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Bob Proctor, Maple Grove, MN
Ham License: N6YPE
This name seemed like a natural. It pays homage to my favorite 8-bit
processor series, Atmel's AVR. Not to be confused with Dr. Who's nemesis,
- Type: Rover, differential drive, with pivoting castor at the front.
- Purpose: To be an exhibition robot. With flashing lights and speech
effects, it is designed to attract attention and stimulate curiosity.
- Controller: Atmel ATTINY26 and ATMega162 microcontrollers. The
Mega162 is used as the master controller, for higher-level control, the
Tiny26's are distributed for dedicated functions and they are connected
together with an I2C bus. This will allow me to add functions later,
without taxing the main processor very much. I use these very simple
building blocks, because they are inexpensive, they don't need a crystal to
run up to 8MHz, they have in-system reprogrammable flash, and there are free
tools for development. This makes for easy evolution, assuming I want to
- Software Development Environment/Methods: Atmel's AVR Studio
development environment (free), CodeVision AVR C-Compiler (free version),
and beginning to work with WinAVR (a.k.a. AVR-GCC, also free). I like the
idea of using free tools, not just because I'm cheap, but because it is
easier for others to try it without serious investment. There is something
to be said, however, for a good, fully-paid-for-and-fully-capable compiler.
- Sensors: Primary obstacle detection will be done with ultra-sonic
sonar. One front-facing emitter in the center will emit a short pulse, two
receivers on either side of the front will detect the echo. As a backup,
there will also be IR emitter/detectors off the corners, and PVC pipe
bumpers, sensitive to which side the collision happened.
- Actuators: No actuators are planned, but with a clear plastic dome,
it will enclose a circular array of bright LED's for fancy light flashing.
This could make the machine more interesting to look at, as well as showing
the "mood" of the machine (moods could be exploring, fleeing, seeking,
panic, warning, battery warning, etc.). The LED array will provide visual
feedback of what the sensors are seeing, to make development easier. A
sound playback chip will emit short messages.
- Height, width, length:About 7"Hx15"Wx18"L. Bound to change with
- Weight:About 15 pounds.
- Power source: Two 12 volt sealed lead-acid batteries (Gel Cells)
wired in series for 24V. Primary power will be available to the motor
controls, some will be down-converted to 5V for the logic. Power drain to
be determined, but the motors were chosen specifically for their efficiency,
and the down-converter will be a DC-DC. The batteries will have access
jacks on the robot enclosure to allow charging without opening the case.
- Speed: I expect about 2MPH, maybe a lot less, depending on the
effectiveness of the obstacle avoidance.
- Contruction history: The construction decisions were partially
based on observations of other robots. I wanted mine to be mechanically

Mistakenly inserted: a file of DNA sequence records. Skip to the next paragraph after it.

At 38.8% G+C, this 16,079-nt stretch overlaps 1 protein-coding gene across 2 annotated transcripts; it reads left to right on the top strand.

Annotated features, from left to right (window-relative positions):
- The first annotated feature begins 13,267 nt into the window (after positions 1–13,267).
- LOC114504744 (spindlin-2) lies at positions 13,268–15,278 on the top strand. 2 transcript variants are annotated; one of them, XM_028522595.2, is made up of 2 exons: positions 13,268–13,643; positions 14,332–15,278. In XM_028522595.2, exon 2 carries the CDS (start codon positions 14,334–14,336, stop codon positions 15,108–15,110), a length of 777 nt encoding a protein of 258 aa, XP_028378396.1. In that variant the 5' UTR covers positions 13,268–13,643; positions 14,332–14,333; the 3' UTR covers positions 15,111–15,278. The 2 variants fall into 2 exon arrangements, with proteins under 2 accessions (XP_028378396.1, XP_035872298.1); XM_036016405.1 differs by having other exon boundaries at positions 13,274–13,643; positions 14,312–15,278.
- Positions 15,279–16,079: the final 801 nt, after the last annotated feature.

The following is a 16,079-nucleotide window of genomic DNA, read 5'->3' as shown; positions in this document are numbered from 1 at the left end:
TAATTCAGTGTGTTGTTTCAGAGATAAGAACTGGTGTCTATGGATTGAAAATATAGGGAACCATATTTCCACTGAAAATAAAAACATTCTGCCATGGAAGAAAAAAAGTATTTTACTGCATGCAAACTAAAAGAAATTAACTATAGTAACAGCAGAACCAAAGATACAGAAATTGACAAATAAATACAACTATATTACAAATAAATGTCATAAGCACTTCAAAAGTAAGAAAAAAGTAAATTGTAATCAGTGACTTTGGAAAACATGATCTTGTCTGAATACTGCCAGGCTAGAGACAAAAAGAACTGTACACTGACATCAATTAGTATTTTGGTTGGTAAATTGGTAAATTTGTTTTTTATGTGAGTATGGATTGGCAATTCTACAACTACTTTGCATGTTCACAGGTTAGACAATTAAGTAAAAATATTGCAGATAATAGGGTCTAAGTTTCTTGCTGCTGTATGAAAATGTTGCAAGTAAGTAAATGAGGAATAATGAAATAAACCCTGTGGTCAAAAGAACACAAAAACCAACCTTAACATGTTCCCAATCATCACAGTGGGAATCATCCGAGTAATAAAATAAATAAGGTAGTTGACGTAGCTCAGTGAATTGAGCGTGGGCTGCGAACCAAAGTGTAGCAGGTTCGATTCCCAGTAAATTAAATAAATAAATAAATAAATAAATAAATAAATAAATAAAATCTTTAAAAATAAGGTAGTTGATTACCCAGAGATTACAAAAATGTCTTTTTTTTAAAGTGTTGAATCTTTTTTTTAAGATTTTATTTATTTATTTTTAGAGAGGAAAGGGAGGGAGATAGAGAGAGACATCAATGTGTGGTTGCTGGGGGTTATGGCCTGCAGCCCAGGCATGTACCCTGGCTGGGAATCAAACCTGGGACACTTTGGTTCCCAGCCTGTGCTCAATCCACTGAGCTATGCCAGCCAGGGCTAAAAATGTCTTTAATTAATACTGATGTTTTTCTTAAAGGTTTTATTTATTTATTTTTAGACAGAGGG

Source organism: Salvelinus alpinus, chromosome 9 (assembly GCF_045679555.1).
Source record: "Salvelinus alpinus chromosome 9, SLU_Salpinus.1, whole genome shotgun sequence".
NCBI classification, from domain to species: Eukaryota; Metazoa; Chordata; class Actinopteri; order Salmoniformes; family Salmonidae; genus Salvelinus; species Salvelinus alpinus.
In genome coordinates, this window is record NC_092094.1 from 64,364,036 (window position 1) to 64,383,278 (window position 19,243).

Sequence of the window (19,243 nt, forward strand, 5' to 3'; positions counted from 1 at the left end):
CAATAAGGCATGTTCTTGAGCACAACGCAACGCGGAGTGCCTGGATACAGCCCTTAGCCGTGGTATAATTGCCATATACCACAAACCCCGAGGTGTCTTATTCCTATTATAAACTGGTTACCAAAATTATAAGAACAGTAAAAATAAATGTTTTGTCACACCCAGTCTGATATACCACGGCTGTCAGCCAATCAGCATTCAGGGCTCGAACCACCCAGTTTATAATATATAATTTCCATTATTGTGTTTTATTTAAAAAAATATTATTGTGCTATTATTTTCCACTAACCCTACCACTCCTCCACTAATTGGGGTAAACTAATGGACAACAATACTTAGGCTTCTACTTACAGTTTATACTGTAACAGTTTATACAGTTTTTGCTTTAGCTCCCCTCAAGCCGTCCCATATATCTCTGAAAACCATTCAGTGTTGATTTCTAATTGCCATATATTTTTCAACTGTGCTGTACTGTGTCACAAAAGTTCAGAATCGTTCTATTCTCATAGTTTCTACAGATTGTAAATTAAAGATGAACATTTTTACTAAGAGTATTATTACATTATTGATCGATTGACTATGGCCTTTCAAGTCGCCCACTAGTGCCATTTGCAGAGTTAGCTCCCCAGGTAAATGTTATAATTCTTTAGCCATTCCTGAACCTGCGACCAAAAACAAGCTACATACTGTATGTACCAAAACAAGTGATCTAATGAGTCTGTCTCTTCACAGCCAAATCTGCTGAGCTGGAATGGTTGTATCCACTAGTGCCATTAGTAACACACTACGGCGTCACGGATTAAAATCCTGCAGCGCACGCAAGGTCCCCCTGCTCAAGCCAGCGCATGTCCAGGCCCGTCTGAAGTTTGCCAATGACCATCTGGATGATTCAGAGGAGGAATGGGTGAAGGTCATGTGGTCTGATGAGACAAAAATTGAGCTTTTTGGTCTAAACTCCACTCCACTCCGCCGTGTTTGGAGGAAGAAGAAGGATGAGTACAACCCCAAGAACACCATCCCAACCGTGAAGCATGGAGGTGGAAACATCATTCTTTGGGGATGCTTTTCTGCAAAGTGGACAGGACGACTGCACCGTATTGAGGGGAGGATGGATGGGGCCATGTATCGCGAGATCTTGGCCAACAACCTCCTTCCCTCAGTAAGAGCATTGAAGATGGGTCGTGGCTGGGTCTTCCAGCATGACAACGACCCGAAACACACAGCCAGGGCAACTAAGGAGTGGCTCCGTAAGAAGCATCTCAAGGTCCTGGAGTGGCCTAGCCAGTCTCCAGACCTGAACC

rugged, and to have an enclosed look. Early on, I began searching for
electrical enclosures as they are ideal for high strength and variety of
shapes and sizes. They tend to be expensive in retail stores, but can be
found cheap in surplus stores. My enclosure came from Ax-Man, as did the
gear motors, wheels, front castor, IR sensors, micro-switches, springs, as
well as a bunch of other parts. I accumulated the parts over several months
as I formed an idea of what could be done with the parts available, and
tried various sources for alternatives. I got the ultra-sonic transducers
from M.P. Jones (thanks for the tip, Bill!) I bought the microcontrollers
through my work.
- Operational description: As of this writing, I have not run the
robot autonomously yet, but the idea is that the machine will be able to
explore a safe space, and avoid most obstacles without touching them. Those
object which it can't see, it may bump into, then back off and find another
way around. Some obstacles, like over-hangs, stairs, ruts or bumps, etc.
are not accounted for and will therefore be a problem. I want the machine
to be able to maneuver the Science Museum class room, and not damage itself
or anything else. Anything beyond that will be great, but not expected.
- Future Enhancements/Plans:I am still thinking on what sounds it
will make. I have a speech recorder chip, the idea here is to select some
of its pre-recorded words and phrases to provide simple communication, I am
also looking at a full speech synthesizer, allowing a much larger
vocabulary. Maybe someday I can put in an RF link, for steering the machine
and putting it into different modes, also be able to manually control the
lights and sound for demonstration.
- Status: Mechanically, it is 90% complete, the circuits and software
are still in-process. I build a prototype motor drive, but found weaknesses
that must be fixed. The IR sensors I tested were not good, so I am starting
over on those. The ultra-sonics have yet to be built or proved. Finding
time to do everything is a problem, but playing with and learning the
technology is what it is all about!
- More Info: I hope to have a web site coming soon...